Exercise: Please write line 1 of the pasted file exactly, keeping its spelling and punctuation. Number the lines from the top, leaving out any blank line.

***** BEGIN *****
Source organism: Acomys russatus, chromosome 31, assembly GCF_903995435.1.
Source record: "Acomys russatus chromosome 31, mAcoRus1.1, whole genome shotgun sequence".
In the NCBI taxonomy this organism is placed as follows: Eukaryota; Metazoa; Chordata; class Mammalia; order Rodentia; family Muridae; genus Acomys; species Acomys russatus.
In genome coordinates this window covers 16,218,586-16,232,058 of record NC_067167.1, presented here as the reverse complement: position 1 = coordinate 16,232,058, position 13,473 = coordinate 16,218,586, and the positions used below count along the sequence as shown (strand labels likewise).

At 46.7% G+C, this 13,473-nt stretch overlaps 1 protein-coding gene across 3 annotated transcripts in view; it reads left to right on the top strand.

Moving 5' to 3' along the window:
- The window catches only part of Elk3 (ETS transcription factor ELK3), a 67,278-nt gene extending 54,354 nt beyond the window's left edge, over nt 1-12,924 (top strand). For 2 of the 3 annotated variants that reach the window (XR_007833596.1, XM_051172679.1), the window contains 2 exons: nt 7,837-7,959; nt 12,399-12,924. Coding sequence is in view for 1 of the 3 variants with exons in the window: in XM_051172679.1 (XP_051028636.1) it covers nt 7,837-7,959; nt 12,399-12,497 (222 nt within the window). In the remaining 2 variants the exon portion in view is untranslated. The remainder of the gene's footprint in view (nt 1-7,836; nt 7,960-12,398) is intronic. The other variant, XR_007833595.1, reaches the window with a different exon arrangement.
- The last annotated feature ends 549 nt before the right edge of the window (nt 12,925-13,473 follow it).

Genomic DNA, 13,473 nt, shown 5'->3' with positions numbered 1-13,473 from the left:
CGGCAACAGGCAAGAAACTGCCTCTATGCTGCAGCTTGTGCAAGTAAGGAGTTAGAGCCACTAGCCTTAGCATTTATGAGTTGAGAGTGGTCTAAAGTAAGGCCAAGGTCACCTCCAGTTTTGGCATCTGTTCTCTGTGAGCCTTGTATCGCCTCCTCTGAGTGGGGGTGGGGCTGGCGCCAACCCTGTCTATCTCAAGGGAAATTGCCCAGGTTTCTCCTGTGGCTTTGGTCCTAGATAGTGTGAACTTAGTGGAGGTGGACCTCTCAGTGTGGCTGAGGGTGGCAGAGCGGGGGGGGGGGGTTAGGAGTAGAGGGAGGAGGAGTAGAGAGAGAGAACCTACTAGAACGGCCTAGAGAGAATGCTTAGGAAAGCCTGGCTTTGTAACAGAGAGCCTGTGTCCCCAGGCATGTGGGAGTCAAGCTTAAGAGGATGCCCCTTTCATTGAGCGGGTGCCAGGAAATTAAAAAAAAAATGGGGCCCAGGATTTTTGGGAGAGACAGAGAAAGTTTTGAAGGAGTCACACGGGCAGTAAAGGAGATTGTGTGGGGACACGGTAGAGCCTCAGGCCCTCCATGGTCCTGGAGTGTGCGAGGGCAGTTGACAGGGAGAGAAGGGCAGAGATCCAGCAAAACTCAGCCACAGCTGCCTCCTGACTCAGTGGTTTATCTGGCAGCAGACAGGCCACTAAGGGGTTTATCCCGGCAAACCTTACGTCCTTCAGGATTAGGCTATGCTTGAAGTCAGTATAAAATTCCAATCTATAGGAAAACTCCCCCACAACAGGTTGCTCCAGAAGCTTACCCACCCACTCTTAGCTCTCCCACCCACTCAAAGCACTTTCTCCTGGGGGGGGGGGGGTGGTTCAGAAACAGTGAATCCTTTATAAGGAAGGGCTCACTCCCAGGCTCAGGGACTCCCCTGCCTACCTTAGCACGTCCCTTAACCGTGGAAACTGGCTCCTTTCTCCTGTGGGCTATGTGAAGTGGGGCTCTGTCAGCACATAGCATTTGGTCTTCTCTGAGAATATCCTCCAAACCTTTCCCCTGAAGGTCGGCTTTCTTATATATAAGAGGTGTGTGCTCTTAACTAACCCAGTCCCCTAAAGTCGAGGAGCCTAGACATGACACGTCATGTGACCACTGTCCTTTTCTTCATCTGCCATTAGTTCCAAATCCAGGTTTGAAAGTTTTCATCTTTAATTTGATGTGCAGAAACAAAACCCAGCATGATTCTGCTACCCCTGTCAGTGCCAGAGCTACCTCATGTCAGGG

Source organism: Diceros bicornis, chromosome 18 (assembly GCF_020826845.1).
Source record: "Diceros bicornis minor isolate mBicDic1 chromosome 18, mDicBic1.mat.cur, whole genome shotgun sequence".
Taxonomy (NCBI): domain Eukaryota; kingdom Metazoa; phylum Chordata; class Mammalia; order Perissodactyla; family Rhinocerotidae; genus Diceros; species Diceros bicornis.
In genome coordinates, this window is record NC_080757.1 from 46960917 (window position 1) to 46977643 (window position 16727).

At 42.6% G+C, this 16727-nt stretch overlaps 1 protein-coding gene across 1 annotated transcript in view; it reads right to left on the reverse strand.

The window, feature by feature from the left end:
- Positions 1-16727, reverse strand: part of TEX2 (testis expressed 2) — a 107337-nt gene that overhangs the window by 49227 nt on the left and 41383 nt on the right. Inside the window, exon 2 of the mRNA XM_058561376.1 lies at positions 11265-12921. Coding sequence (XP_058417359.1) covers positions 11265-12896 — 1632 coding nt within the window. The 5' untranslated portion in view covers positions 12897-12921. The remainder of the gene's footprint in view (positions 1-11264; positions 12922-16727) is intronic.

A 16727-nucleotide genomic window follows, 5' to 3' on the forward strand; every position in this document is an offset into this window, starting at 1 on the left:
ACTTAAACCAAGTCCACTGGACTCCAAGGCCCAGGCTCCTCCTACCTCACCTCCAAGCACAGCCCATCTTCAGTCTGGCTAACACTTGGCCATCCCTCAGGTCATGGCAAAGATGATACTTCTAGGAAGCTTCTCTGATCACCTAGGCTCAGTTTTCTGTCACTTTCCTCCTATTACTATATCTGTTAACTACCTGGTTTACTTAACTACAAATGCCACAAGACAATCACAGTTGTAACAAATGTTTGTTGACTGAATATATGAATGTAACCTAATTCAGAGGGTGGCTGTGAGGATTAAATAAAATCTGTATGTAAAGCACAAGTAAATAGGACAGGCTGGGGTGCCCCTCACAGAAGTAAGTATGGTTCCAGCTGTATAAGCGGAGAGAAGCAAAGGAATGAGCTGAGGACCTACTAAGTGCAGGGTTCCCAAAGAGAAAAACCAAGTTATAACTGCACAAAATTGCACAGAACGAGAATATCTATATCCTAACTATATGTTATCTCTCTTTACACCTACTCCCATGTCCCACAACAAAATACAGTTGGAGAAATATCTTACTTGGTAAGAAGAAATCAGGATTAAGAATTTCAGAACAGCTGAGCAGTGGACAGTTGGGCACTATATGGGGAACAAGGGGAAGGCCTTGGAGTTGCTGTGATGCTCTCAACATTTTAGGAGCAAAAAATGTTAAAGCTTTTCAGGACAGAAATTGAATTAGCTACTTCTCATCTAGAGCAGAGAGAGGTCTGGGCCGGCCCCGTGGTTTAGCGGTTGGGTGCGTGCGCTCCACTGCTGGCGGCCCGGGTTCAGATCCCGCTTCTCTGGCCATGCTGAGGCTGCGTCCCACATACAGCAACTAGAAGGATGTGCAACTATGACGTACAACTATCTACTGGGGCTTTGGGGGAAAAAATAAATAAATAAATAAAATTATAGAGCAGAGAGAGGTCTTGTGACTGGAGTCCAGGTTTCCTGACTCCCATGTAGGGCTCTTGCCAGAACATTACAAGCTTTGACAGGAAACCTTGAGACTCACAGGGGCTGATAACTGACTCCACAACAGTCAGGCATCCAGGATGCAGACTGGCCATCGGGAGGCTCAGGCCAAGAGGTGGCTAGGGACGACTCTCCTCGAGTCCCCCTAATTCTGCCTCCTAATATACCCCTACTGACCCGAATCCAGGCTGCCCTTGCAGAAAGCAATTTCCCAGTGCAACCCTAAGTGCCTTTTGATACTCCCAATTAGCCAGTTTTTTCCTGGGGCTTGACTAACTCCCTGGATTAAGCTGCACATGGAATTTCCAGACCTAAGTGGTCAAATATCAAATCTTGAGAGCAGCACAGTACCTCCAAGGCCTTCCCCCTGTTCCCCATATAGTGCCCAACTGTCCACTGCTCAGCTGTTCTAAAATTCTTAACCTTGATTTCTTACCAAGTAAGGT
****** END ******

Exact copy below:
Source organism: Acomys russatus, chromosome 31, assembly GCF_903995435.1.